The news comes as, according to Die Presse, the head of the supervisory board of the fiber manufacturer Lenzing, Peter Edelmann claims the company was co-founded not to earn money, but to make an important contribution to the protection of the population.

Latest corona statistics

The 7-day incidence, or the number of new infections with the coronavirus in the past seven days per 100,000 inhabitants, is 187.9 (as of 2 p.m. yesterday) according to the Agency for Health and Food Safety (AGES). 

The number is highest in Salzburg (251.4), Vienna (228.3) and Burgenland (226.5). The value is still lowest in Vorarlberg (74.8) and Tyrol (104.3).

Around 608, 045 people in Austria have received a first dose of the coronavirus vaccine (around 7 percent of the population). 252.097 people have received both doses.

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Austria in shock over doctor’s suicide following anti-vax abuse

Austrians expressed shock and anger this week over the suicide of doctor who had been the target of a torrent of abuse and threats from anti-vaccination protesters.

Austria in shock over doctor's suicide following anti-vax abuse

The bells of Vienna’s St. Stephen’s Cathedral rang out in memory of Lisa-Maria Kellermayr on Monday, and hundreds of people held a candle vigil outside, after the 36-year-old doctor was found dead at her practice on July 29.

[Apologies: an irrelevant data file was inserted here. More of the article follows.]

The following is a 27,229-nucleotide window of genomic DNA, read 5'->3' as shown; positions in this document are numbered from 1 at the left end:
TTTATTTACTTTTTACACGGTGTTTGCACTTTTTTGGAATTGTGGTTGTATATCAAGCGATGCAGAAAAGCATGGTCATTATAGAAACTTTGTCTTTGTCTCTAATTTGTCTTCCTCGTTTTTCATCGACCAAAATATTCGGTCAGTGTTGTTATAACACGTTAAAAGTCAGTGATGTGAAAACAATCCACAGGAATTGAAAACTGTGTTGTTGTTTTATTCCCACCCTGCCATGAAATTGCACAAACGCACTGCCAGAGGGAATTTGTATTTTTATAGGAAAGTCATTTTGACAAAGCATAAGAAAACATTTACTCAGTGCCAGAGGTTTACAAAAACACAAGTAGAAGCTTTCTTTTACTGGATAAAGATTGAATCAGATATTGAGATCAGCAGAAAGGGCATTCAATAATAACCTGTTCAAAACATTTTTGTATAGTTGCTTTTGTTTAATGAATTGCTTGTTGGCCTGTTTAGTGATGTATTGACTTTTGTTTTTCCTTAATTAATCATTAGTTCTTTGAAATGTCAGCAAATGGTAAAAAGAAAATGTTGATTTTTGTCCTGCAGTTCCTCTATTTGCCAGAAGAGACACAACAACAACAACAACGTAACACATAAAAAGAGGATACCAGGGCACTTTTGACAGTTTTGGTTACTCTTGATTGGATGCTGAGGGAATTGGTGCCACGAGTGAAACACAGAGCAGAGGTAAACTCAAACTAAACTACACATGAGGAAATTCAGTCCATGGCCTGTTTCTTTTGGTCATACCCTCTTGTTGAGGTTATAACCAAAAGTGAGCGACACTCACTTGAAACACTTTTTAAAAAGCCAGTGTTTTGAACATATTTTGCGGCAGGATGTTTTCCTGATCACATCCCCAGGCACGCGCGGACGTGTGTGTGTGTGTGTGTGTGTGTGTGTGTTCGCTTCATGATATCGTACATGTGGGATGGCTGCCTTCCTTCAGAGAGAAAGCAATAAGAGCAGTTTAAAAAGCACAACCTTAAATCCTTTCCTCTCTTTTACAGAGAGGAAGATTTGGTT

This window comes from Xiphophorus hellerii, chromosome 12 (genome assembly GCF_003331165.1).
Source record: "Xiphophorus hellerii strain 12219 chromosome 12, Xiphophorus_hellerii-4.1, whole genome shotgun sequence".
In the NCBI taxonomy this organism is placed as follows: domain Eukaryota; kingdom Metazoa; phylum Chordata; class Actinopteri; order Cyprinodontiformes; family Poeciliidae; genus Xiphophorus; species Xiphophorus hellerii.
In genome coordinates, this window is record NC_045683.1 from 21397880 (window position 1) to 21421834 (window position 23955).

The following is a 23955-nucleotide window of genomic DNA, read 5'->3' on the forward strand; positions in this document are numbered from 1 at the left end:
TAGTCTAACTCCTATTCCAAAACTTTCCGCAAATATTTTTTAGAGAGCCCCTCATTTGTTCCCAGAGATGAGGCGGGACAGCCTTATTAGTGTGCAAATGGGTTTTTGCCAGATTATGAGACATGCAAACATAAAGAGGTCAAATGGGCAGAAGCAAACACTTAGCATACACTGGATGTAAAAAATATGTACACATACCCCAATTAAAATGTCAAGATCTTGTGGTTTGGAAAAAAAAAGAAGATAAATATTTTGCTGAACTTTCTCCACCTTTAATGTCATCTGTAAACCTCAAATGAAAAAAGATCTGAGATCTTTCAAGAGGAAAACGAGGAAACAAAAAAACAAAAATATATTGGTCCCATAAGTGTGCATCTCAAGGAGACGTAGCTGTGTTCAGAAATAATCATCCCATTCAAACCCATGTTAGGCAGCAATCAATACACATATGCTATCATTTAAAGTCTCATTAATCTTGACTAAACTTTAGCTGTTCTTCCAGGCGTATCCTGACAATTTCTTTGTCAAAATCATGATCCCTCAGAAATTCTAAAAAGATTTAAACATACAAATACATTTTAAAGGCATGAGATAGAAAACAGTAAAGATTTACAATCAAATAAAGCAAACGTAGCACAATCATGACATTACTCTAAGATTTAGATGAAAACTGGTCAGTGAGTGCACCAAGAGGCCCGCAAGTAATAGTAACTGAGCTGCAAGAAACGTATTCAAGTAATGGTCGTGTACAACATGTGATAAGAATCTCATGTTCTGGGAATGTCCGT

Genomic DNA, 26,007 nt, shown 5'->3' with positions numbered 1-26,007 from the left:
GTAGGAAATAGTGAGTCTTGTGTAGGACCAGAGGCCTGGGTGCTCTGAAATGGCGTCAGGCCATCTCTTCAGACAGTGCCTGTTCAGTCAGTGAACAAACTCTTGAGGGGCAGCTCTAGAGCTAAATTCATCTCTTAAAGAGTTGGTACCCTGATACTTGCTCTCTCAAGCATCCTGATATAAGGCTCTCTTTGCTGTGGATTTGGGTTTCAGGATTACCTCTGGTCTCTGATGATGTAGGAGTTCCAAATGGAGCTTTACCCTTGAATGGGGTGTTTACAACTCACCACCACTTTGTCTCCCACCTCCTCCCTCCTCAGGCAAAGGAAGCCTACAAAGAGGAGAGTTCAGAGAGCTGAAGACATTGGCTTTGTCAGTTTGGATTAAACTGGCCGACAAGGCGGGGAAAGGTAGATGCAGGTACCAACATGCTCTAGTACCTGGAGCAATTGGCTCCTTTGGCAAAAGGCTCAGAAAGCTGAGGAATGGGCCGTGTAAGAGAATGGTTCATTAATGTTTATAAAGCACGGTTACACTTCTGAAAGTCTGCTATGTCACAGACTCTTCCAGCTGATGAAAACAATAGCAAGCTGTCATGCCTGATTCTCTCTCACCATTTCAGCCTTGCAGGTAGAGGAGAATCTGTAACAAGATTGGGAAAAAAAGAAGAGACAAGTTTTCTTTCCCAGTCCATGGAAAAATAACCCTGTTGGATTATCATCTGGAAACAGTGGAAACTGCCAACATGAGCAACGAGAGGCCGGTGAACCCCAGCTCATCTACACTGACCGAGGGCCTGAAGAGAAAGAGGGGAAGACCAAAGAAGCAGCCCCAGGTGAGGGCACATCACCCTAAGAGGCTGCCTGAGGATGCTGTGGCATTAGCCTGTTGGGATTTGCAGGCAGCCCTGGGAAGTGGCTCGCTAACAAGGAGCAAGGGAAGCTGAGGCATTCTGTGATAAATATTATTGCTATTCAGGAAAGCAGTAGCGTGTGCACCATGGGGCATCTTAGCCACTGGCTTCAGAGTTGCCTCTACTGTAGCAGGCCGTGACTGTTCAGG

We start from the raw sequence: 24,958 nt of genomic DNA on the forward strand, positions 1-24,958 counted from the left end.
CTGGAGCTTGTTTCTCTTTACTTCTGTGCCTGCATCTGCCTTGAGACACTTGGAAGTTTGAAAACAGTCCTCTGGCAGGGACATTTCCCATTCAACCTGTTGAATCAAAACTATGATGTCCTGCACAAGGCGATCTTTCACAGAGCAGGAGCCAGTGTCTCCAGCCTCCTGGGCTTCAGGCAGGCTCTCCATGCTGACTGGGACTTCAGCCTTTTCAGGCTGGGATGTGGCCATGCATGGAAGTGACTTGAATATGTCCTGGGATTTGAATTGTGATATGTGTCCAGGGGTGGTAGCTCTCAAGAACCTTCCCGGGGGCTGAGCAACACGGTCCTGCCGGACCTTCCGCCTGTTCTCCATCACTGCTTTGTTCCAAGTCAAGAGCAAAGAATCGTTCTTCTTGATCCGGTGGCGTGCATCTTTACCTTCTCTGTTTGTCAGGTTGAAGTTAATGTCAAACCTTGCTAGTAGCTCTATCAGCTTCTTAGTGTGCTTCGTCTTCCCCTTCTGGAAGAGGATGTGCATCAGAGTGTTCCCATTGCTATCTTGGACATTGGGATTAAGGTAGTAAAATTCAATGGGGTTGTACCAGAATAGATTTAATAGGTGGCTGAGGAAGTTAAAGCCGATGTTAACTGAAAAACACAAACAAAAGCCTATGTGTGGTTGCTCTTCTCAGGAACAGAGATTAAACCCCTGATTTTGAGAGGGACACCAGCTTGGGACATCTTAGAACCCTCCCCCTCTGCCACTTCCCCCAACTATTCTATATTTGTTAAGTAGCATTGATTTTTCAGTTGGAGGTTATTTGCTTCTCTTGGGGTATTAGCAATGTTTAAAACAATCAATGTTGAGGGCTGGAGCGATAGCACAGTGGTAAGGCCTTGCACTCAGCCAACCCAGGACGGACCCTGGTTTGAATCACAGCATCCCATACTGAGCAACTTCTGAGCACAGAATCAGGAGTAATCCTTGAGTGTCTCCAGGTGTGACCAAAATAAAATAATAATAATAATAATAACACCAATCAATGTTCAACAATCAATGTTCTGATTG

She had long been the target of death threats because of her criticism of the widespread anti-lockdown protests of 2021.

An autopsy later confirmed that Kellermayr had taken her own life.

Austria has found itself deeply polarised over coronavirus restrictions and in particular a government policy –subsequently dropped — of making vaccination against the coronavirus compulsory.

Kellermayr — whose practice was in the region of Upper Austria where immunisation rates are particularly low — had frequently complained of the menace.

“For more than seven months, we have been receiving… death threats from those opposed to coronavirus measures and vaccinations,” she wrote at the time, sharing a message from one internet user who said they would pose as a patient in order to attack her and her staff.

She described how she had “invested more than 100,000 euros” ($102,000) in measures to ensure her patients’ safety and was on the brink of bankruptcy.